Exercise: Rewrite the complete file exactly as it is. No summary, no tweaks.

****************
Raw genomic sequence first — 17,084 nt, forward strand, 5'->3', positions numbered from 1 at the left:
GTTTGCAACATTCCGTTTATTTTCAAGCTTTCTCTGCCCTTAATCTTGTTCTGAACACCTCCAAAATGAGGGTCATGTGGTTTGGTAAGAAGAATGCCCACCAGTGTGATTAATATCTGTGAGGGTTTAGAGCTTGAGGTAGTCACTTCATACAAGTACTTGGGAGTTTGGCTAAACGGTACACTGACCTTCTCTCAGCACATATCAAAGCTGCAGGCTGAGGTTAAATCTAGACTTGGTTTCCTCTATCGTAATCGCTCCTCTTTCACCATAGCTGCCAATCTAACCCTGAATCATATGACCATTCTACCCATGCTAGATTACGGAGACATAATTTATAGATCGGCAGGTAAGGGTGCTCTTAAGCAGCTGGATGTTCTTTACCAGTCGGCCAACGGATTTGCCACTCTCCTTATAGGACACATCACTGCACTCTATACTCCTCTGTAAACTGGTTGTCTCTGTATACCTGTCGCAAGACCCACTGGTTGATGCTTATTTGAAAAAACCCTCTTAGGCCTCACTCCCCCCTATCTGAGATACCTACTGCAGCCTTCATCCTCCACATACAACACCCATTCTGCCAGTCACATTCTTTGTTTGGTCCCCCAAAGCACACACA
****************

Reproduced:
Raw genomic sequence first — 17,084 nt, forward strand, 5'->3', positions numbered from 1 at the left:
GTTTGCAACATTCCGTTTATTTTCAAGCTTTCTCTGCCCTTAATCTTGTTCTGAACACCTCCAAAATGAGGGTCATGTGGTTTGGTAAGAAGAATGCCCACCAGTGTGATTAATATCTGTGAGGGTTTAGAGCTTGAGGTAGTCACTTCATACAAGTACTTGGGAGTTTGGCTAAACGGTACACTGACCTTCTCTCAGCACATATCAAAGCTGCAGGCTGAGGTTAAATCTAGACTTGGTTTCCTCTATCGTAATCGCTCCTCTTTCACCATAGCTGCCAATCTAACCCTGAATCATATGACCATTCTACCCATGCTAGATTACGGAGACATAATTTATAGATCGGCAGGTAAGGGTGCTCTTAAGCAGCTGGATGTTCTTTACCAGTCGGCCAACGGATTTGCCACTCTCCTTATAGGACACATCACTGCACTCTATACTCCTCTGTAAACTGGTTGTCTCTGTATACCTGTCGCAAGACCCACTGGTTGATGCTTATTTGAAAAAACCCTCTTAGGCCTCACTCCCCCCTATCTGAGATACCTACTGCAGCCTTCATCCTCCACATACAACACCCATTCTGCCAGTCACATTCTTTGTTTGGTCCCCCAAAGCACACACA